A CAT scan revealed that fluid from a life-threatening infection, building under the scalp, was causing the bulge. "Dr. Reynolds told us that each time there is an infection, you lose a little IQ," said Jim. At worst, successive bouts could sap entirely Brandon's powers of reason. The only hope was delicate surgery—a slip could damage crucial brain tissue or even worse, nick an artery. "He could d-i-e," Jim said, one hand clasping Brandon's as he spelled out the word to his family—a somber group, save for Rebecca, who played with a puzzle on the ICU floor.
"Do you know who's my angel?" Jim asked his ailing boy. Brandon grinned, pointing to himself. "Do you know what we're going to do? In two years, we are going to play baseball."
On Sept. 4—the day before Brandon's scheduled surgery—the Dennys, sporting party hats, massed in the boy's ICU cubicle to celebrate his fourth birthday. Balloons floated to the ceiling, a chorus of "Happy Birthday" filled the room, and Claudia brought out a cupcake with lighted candles, which Brandon, with help from his sister, extinguished. Parents and big brothers assisting, he tore open the mountain of gifts from family, staff and well-wishers that spilled off the mattress to the hospital floor: Mickey Mouse dolls, a Lion King snow scene, a clucking mechanical chicken.
"You're going for a ride on your bed," Jim told Brandon the next afternoon, as the boy was wheeled to the OR. In the next four hours surgeons excised the source of the infection: an oval, two-inch fragment of particle board blown into the child's skull by the blast. The operation was a resounding success. Later in the recovery room, Jim Denny, not yet out of miracles, gave Brandon the "thumbs up"—and his boy, though bandaged and weak, grinned sweetly and returned the gesture.
"Santa Claus!" Brandon cries, his voice rising above the recorded Christmas carols playing for the Dennys' Dec-5 tree-trimming party. Standing with the slightest support from his father, he attaches an ornamental St. Nick to a seven-foot faux evergreen.
"That's wonderful," says Claudia, guiding Rebecca, now 3, as she hangs a bulb.
Brandon can speak simple sentences now, his right arm is markedly stronger, and, though he still wears a leg brace, he is close to walking on his own. Rebecca's pale skin is all but healed. "You ask any of our family what they want for Christmas," says Jim. "They always say they already have their present." And as their children festoon the tree with peppermint candy canes, he and his wife beam, knowing that in a city aching with emptiness, they have a full house.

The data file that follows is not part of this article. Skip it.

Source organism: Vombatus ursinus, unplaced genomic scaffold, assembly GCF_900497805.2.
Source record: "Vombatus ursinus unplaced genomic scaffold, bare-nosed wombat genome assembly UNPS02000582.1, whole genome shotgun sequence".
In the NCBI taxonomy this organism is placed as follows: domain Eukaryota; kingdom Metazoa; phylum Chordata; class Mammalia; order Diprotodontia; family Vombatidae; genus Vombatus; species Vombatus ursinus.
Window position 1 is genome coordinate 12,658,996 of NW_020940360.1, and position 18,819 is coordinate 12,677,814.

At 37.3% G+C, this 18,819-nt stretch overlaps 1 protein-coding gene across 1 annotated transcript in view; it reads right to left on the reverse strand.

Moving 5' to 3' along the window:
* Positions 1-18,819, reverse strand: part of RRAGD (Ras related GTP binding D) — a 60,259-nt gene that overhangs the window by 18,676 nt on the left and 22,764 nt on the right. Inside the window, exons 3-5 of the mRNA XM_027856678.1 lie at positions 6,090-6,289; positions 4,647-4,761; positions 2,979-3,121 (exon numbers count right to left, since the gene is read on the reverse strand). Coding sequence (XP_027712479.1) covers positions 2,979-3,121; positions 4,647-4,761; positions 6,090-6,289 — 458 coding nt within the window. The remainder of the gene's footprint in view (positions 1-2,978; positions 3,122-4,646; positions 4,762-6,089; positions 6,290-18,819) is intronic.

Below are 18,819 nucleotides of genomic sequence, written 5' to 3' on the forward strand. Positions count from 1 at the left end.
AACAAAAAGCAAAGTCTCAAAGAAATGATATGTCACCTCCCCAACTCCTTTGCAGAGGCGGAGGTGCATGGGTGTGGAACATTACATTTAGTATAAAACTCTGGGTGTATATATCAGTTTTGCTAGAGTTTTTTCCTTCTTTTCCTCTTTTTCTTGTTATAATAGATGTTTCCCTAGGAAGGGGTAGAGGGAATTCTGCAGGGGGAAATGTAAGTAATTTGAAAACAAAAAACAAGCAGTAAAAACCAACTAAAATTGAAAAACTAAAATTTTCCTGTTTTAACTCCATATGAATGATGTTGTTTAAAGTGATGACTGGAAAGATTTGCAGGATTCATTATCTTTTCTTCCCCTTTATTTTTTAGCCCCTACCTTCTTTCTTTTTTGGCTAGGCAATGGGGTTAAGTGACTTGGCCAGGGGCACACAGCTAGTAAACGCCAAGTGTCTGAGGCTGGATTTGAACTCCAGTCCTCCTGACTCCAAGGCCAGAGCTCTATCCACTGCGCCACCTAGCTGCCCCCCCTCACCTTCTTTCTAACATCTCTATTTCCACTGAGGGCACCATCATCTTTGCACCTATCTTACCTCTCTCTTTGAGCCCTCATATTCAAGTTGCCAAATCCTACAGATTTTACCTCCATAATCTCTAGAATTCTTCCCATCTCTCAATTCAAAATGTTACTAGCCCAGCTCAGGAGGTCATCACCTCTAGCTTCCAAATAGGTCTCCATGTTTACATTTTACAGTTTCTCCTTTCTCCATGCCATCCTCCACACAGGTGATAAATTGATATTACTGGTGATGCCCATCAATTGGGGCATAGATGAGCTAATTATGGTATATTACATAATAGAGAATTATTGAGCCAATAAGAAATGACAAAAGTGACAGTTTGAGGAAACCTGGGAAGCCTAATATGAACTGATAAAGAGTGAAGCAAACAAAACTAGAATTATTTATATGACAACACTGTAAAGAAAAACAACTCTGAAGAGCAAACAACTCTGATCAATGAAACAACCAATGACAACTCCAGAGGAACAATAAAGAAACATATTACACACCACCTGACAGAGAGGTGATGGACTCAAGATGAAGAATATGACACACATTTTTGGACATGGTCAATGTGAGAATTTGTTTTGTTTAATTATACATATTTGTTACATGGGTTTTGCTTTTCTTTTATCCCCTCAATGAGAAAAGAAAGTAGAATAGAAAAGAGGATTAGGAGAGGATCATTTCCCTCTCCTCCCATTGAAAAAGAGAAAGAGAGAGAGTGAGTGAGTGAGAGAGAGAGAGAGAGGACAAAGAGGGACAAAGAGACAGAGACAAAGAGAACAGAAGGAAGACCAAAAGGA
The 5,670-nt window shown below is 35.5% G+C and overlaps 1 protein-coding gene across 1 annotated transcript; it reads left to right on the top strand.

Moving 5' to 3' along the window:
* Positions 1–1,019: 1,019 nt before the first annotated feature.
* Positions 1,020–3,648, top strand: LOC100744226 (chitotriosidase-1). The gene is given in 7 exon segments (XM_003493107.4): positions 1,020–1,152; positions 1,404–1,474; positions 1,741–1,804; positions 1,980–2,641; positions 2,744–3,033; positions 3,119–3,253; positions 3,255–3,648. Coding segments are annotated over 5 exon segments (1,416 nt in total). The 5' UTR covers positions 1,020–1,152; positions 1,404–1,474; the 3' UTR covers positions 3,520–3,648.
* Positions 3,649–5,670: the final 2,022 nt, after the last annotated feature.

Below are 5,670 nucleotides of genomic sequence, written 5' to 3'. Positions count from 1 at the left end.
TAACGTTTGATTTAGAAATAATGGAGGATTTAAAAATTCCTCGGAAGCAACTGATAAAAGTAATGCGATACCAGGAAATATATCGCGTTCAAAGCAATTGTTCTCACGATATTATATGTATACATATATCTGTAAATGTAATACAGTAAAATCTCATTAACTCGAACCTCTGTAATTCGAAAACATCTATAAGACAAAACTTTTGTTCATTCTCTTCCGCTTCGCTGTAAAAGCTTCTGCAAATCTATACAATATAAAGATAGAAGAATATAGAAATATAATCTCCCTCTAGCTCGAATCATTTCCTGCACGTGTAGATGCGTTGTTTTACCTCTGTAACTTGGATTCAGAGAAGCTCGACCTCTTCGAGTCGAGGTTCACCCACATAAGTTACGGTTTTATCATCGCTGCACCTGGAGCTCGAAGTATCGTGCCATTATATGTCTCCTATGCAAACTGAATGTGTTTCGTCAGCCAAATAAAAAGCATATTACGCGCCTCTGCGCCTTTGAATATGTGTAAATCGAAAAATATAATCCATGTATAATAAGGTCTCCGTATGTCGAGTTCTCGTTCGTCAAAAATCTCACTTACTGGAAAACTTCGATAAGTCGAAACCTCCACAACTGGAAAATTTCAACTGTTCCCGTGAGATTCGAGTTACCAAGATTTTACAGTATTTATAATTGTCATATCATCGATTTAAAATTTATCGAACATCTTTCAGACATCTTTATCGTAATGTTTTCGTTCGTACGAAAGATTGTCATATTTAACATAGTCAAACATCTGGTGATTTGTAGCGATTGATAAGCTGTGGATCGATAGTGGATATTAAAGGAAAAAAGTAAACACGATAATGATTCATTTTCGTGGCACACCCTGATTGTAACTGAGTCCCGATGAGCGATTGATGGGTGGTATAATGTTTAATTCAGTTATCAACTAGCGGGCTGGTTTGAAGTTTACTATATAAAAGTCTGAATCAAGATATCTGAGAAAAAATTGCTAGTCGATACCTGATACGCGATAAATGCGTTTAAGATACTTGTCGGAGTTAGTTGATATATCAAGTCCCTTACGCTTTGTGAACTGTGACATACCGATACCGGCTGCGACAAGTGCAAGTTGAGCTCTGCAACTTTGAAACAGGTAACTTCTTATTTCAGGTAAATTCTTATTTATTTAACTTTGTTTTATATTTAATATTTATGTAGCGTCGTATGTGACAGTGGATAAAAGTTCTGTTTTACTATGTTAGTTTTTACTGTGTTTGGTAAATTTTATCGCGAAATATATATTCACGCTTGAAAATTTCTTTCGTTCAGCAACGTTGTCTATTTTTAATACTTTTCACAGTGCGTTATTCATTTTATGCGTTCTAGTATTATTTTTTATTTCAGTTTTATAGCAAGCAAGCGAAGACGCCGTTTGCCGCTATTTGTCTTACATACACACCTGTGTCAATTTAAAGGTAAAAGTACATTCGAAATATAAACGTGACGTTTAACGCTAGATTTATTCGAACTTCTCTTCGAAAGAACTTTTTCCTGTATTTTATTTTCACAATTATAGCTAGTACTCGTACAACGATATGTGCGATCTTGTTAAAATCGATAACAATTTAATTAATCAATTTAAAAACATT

Doing good—and doing very well
To help their daughter, a Virginia couple founded a company that helps others
Since May, when PEOPLE first visited the Special Persons Mailing Service in Virginia Beach, Va., business has tripled. "We're swamped," says Art Roy. Art, 68, a retired Navy officer, and his bookkeeper wife, Floy, 62, founded Special Persons four years ago as a way to secure employment for the couple's daughter Jennifer, now 24, whose job prospects were limited because she has Down syndrome.
Staffed entirely by the mentally handicapped, the company offers collating, labeling and stamping services to corporate clients. Art initially hoped just to break even, but his company is now in such demand that he has bought a new building for $205,000, with employees' parents chipping in for the $60,000 down payment. "How 'bout that?" he says proudly. The new office, a few blocks from the rented quarters SPMS now occupies, has triple the current floor space, which will allow the company to expand its 23-person work force.
Jennifer, sidelined for much of the summer by a thyroid condition that is now under control, is working full-time at Special Persons, where her weekly salary is $112.50. (Exempt from minimum-wage laws, employees earn an average of $3 an hour.) Her parents are drowning in inquiries from groups seeking to emulate their work. The admiration is gratifying, but not as gratifying as Jennifer's happiness, and Art is grooming a successor to make sure she'll have Special Persons even after he and Floy are gone. "Permanence," says Art, "is what we're looking for now."
Casualties of war
Mourning the loss of eight mountain gorillas, Dieter Steklis fights to save the rest